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Missouri Constitutional Amendment Pits Farmer Against Farmer

Jeff Jones and his daughters feed grain to their foraging cattle once a day in Callaway County, Mo. They're concerned about the health and environmental effects a potential hog farm next door might have.
Kristofor Husted/KBIA
Jeff Jones and his daughters feed grain to their foraging cattle once a day in Callaway County, Mo. They're concerned about the health and environmental effects a potential hog farm next door might have.

Agriculture is a cornerstone of the Midwest economy. In some states, it may even become a right.

That's what unofficially happened in Missouri on Tuesday when voters approved the so-called "right to farm" in the form of an amendment to the state Constitution. (With less than a half of a percent vote differential, a recount is likely.) And the controversial provision could be a model for Constitutional additions in other big ag states.

But although the "right to farm" provision is focused on agriculture, it has pitted farmer against farmer, with some worried that the results could change the face of farming in the Midwest.

On one side: commodity groups, like the Missouri Farm Bureau, the Missouri Cattlemen's Association and the Poultry Federation. On the other: animal rights groups, like the Humane Society of the United States, and some small farmers.

Jeff Jones, a fourth-generation farmer in rural Callaway County, Mo., is worried. A new industrial hog farm is trying to move in less than half a mile away; the 20-acre lot would pack in more than 10,000 hogs. Jones says he's concerned how it will affect the health of his livestock and family.

"Much of the fertilizer will be spread on the land, which will be uphill from us," he says. "So when large rains [come], there's going to be concerns about that coming down here and being in the water and the creek and the ditches."

It's a common story: Large-scale farming and neighbors don't always mix. But Jones is worried that he won't be able to hold the hog operation accountable for problems. That's because Missouri voters narrowly approved Amendment 1. It says in part, "The right of farmers and ranchers to engage in farming and ranching practices shall be forever guaranteed in the state." Jones and others worry, however, that it could give more power and influence to large farms and wealthy corporations at the expense of smaller operations.

The Missouri measure essentially attempts to protect farmers and ranchers from any new laws that would change or outlaw practices they currently use.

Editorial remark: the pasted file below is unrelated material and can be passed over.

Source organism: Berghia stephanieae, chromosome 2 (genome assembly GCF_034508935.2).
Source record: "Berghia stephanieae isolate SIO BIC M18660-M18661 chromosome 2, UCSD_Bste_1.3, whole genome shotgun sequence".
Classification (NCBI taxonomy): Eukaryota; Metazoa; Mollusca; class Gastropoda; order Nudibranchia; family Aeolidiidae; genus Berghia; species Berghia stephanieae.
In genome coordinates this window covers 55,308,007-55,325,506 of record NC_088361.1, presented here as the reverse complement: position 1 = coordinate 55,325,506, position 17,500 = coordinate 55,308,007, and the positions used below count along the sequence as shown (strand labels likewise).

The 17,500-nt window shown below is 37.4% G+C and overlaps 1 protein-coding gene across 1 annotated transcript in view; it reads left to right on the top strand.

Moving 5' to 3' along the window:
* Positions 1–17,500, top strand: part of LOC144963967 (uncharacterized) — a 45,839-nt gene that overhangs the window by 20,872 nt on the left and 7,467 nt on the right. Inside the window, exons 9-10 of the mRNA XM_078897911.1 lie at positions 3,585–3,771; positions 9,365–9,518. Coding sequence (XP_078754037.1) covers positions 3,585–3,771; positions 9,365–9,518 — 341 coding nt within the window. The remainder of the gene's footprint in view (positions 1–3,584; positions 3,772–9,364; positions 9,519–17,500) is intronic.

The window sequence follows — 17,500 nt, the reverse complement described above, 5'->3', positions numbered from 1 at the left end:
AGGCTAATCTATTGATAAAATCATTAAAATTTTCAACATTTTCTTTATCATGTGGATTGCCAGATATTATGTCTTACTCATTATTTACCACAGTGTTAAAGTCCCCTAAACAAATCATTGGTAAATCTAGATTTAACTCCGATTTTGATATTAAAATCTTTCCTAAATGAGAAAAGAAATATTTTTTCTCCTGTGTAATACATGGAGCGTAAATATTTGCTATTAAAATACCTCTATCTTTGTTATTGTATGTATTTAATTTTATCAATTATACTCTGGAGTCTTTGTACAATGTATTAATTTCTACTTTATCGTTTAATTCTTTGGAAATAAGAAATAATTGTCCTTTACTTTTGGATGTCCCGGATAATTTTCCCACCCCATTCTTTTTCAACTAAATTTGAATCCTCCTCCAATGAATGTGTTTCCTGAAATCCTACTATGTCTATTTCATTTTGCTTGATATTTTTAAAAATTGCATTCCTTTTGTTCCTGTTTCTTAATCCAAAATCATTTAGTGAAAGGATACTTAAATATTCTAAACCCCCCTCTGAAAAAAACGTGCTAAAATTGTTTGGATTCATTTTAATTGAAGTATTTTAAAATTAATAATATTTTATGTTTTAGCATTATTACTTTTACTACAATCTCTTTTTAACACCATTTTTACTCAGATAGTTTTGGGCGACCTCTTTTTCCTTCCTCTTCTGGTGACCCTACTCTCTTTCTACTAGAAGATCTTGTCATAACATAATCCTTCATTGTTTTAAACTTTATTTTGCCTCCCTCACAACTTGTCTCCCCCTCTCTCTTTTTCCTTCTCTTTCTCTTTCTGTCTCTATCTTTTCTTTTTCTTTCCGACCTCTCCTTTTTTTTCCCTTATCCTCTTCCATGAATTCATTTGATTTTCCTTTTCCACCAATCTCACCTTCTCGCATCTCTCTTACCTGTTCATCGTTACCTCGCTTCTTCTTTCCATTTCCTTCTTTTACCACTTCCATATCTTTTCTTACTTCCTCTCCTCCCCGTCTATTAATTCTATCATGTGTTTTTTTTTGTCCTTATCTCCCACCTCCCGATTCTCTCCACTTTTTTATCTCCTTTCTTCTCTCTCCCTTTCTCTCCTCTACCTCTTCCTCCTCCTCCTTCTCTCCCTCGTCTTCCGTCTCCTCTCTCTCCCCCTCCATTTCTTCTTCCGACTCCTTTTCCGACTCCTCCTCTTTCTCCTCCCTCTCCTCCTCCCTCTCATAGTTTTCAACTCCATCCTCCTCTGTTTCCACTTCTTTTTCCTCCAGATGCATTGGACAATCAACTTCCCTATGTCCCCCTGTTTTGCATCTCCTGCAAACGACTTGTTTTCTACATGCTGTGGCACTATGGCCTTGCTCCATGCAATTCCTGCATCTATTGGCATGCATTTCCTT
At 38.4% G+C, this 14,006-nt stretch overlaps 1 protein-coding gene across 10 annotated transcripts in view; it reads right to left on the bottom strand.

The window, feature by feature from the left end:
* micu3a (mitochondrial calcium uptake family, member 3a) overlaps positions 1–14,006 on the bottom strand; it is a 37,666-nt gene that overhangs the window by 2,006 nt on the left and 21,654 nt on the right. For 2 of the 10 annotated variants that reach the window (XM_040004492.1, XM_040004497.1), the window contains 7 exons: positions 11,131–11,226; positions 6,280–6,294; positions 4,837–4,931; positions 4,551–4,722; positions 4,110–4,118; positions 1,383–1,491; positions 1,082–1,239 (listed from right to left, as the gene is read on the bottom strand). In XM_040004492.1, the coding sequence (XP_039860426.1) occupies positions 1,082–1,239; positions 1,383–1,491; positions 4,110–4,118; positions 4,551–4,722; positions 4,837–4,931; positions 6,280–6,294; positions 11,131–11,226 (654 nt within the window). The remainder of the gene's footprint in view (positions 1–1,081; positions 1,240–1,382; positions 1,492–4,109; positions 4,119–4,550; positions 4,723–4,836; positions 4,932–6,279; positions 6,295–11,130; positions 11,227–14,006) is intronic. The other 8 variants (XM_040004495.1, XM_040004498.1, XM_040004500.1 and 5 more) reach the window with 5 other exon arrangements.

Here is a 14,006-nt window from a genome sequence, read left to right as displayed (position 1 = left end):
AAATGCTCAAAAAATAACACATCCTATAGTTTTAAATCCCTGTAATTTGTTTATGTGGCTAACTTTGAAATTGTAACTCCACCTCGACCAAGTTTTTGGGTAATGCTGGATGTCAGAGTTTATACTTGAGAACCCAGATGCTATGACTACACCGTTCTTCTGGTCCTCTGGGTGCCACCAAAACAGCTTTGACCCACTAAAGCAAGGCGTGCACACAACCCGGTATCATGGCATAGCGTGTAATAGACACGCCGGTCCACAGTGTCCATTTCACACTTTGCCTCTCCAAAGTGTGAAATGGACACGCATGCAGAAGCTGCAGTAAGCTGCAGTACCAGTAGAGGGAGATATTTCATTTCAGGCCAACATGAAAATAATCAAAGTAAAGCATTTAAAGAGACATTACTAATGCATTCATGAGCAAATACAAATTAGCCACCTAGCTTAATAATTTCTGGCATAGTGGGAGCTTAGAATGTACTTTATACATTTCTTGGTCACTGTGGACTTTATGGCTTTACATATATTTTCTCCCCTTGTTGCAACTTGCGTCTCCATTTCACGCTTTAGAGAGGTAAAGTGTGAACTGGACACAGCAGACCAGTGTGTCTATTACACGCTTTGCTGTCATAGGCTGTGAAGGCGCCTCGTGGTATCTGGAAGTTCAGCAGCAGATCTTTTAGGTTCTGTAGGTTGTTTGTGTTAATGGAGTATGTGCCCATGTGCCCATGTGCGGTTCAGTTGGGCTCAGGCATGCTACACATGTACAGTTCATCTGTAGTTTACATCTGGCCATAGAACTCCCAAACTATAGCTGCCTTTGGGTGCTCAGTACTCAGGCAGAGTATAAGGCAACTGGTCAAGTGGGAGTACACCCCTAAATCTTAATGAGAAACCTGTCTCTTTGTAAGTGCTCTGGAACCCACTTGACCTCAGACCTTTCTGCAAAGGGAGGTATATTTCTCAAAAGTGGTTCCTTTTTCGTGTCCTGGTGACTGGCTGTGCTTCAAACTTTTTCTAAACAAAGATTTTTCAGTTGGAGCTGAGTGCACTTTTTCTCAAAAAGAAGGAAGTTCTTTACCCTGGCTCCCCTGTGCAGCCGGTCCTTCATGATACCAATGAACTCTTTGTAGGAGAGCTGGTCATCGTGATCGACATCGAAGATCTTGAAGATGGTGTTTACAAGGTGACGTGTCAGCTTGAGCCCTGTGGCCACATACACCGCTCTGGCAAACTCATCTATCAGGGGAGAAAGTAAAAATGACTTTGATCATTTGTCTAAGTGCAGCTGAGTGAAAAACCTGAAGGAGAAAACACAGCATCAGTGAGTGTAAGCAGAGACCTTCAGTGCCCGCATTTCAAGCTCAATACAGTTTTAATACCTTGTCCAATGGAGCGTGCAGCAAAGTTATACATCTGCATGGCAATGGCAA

"[These] practices that are proven, that are safe, that are good for consumers, good for farmers and good for the environment," says Blake Hurst, president of the Missouri Farm Bureau, which has spent heavily on advertising supporting the amendment.

If the provision is adopted, some say, it will be harder to bring public pressure to farms that harm the environment. It may also be harder to pass legislation restricting how farmers operate.

Hurst says he wants to stay one step ahead of the groups that use regulation to change the way farmers do business. Some Midwest farmers say recently they feel under attack from animal welfare groups and environmental organizations. They're worried about their livelihood.

"So this amendment is a way for us to push back a little bit," Hurst says.

University of Missouri law professor Erin Morrow Hawley says if it passes, it will likely lead to interpretation issues down the road.

"It talks about 'farming and ranching practices,' " Hawley says. "So that's a rather general term and will be left up to the courts to decide what that encompasses."

Now under the amendment, farms still have to abide by existing laws and environmental regulations. But critics, like farmer Jake Davis, say a "right to farm" provision makes Missouri friendlier to large farm companies with deep pockets.

Two years ago, North Dakota passed a similar right-to-farm amendment. North Dakota State University law professor David Saxowsky says he hasn't seen any resulting court cases.

"Maybe sometime in the next decades there will be some technology that even producers will say, 'Hey, wait, we really aren't sure if we want that within our industry.' And at that point, this language will be tested," Saxowsky says.

Other states are looking at measures like the ones in Missouri and North Dakota. Indiana recently added right-to-farm legislation in the form of state law. Oklahoma had legislation that just didn't make it out of the General Assembly. In other Midwest states, conversations about right to farm are stirring up.

In the meantime, farmer Jake Davis says regardless of the vote's outcome, the public is paying attention now.

"If nothing else, we're victors tonight because we have brought the issue of sustainable agriculture vs. corporate agriculture to the forefront."

Ultimately, he says, Missouri may have set the tone for how other ag-centric states tackle their own version of the right to farm.

Kristofor Husted is a reporter for Harvest Public Media based at NPR member station KBIA in Columbia, Mo.

Copyright 2014 KBIA

Kristofor Husted is a senior reporter at KBIA in Columbia, Mo. Previously Husted reported for NPR’s Science Desk in Washington and Harvest Public Media. Husted was a 2013 fellow with the Institute for Journalism and Natural Resources and a 2015 fellow for the Institute for Journalism and Justice. He’s won regional and national Edward R. Murrow, PRNDI and Sigma Delta Chi awards. Husted also is an instructor at the Missouri School of Journalism. He received a B.S. in cell biology from UC Davis and an M.S. in journalism from Northwestern University.

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